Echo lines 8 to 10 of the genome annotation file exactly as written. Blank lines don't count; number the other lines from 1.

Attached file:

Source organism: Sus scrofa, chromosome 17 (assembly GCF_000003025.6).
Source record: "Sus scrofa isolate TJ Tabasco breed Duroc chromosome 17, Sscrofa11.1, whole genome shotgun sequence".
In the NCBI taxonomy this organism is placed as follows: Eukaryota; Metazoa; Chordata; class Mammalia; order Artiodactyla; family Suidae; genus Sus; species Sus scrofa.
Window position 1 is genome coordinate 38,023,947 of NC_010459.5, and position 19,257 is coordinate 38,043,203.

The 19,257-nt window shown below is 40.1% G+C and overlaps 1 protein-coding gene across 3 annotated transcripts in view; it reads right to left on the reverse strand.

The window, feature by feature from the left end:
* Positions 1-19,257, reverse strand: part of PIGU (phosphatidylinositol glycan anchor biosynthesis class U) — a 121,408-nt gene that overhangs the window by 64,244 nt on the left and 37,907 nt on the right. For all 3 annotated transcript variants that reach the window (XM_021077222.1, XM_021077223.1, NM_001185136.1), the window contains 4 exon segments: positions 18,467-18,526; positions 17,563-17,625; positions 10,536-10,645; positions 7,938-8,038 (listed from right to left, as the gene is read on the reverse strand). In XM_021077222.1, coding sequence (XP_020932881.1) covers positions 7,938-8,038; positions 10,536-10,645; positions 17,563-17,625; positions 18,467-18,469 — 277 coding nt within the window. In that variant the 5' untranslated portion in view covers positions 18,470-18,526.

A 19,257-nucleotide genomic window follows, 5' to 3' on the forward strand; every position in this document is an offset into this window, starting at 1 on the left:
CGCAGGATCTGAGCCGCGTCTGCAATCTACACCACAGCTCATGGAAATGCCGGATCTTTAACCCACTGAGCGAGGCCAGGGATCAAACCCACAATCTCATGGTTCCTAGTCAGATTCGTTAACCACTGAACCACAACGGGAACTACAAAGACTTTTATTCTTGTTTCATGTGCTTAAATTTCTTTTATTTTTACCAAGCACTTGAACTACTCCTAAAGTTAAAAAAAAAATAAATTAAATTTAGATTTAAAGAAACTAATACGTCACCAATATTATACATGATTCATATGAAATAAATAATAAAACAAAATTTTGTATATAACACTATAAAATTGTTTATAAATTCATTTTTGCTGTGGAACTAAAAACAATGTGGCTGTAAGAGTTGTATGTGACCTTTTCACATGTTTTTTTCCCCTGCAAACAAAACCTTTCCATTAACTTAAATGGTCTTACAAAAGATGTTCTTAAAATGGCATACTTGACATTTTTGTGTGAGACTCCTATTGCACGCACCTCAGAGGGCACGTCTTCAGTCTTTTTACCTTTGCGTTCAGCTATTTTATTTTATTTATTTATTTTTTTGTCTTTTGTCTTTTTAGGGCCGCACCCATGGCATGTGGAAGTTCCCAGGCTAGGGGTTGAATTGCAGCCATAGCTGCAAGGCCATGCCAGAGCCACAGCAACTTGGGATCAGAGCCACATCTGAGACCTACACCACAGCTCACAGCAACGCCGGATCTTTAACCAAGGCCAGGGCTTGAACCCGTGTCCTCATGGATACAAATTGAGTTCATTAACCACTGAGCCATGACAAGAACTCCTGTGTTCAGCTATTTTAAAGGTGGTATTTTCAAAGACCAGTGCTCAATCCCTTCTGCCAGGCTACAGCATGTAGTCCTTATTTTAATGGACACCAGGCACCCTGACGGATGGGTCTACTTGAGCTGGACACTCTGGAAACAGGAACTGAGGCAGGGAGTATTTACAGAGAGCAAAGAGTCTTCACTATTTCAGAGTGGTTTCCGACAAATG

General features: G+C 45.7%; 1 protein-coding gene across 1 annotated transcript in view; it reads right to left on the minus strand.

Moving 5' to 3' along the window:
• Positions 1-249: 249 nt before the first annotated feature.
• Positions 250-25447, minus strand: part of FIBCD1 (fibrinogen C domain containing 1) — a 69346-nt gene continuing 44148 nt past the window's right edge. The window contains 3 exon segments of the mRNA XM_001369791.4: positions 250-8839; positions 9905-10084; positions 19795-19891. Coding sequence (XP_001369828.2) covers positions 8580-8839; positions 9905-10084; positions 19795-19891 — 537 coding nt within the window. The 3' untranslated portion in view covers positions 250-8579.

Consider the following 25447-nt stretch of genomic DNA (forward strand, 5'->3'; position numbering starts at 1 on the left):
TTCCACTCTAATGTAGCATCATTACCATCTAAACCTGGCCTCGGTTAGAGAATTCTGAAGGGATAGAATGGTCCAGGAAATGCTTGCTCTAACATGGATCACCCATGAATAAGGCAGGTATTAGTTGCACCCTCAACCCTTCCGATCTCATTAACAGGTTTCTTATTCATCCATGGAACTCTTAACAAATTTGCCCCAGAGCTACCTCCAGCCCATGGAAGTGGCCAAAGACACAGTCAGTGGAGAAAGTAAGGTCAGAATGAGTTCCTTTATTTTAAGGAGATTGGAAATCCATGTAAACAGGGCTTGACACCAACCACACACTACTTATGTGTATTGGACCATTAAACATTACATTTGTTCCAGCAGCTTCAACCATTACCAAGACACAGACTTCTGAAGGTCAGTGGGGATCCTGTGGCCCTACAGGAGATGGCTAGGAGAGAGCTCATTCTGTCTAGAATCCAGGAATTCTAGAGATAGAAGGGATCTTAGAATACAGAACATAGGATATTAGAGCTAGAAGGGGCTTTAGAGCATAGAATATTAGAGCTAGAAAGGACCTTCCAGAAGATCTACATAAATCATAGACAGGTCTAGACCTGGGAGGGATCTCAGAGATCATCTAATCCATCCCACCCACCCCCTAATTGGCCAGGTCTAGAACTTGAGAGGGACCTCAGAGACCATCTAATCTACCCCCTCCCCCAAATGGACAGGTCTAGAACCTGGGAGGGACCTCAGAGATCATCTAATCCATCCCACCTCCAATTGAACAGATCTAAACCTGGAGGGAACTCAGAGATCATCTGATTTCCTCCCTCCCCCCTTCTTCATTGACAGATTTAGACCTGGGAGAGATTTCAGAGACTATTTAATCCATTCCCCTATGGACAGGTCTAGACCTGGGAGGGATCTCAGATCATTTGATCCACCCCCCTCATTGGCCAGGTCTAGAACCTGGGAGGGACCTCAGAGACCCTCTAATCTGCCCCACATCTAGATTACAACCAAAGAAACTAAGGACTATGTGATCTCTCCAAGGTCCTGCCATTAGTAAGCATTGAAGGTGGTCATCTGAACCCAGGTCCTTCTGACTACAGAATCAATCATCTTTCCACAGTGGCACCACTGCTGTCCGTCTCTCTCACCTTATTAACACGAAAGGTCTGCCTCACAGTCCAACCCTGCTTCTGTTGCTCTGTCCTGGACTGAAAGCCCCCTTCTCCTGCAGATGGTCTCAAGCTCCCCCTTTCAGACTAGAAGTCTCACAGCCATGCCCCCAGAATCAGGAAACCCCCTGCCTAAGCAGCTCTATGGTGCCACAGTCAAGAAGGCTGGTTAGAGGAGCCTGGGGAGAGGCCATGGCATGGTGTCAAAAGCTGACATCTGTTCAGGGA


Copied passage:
A 19,257-nucleotide genomic window follows, 5' to 3' on the forward strand; every position in this document is an offset into this window, starting at 1 on the left:
CGCAGGATCTGAGCCGCGTCTGCAATCTACACCACAGCTCATGGAAATGCCGGATCTTTAACCCACTGAGCGAGGCCAGGGATCAAACCCACAATCTCATGGTTCCTAGTCAGATTCGTTAACCACTGAACCACAACGGGAACTACAAAGACTTTTATTCTTGTTTCATGTGCTTAAATTTCTTTTATTTTTACCAAGCACTTGAACTACTCCTAAAGTTAAAAAAAAAATAAATTAAATTTAGATTTAAAGAAACTAATACGTCACCAATATTATACATGATTCATATGAAATAAATAATAAAACAAAATTTTGTATATAACACTATAAAATTGTTTATAAATTCATTTTTGCTGTGGAACTAAAAACAATGTGGCTGTAAGAGTTGTATGTGACCTTTTCACATGTTTTTTTCCCCTGCAAACAAAACCTTTCCATTAACTTAAATGGTCTTACAAAAGATGTTCTTAAAATGGCATACTTGACATTTTTGTGTGAGACTCCTATTGCACGCACCTCAGAGGGCACGTCTTCAGTCTTTTTACCTTTGCGTTCAGCTATTTTATTTTATTTATTTATTTTTTTGTCTTTTGTCTTTTTAGGGCCGCACCCATGGCATGTGGAAGTTCCCAGGCTAGGGGTTGAATTGCAGCCATAGCTGCAAGGCCATGCCAGAGCCACAGCAACTTGGGATCAGAGCCACATCTGAGACCTACACCACAGCTCACAGCAACGCCGGATCTTTAACCAAGGCCAGGGCTTGAACCCGTGTCCTCATGGATACAAATTGAGTTCATTAACCACTGAGCCATGACAAGAACTCCTGTGTTCAGCTATTTTAAAGGTGGTATTTTCAAAGACCAGTGCTCAATCCCTTCTGCCAGGCTACAGCATGTAGTCCTTATTTTAATGGACACCAGGCACCCTGACGGATGGGTCTACTTGAGCTGGACACTCTGGAAACAGGAACTGAGGCAGGGAGTATTTACAGAGAGCAAAGAGTCTTCACTATTTCAGAGTGGTTTCCGACAAATG

General features: G+C 45.7%; 1 protein-coding gene across 1 annotated transcript in view; it reads right to left on the minus strand.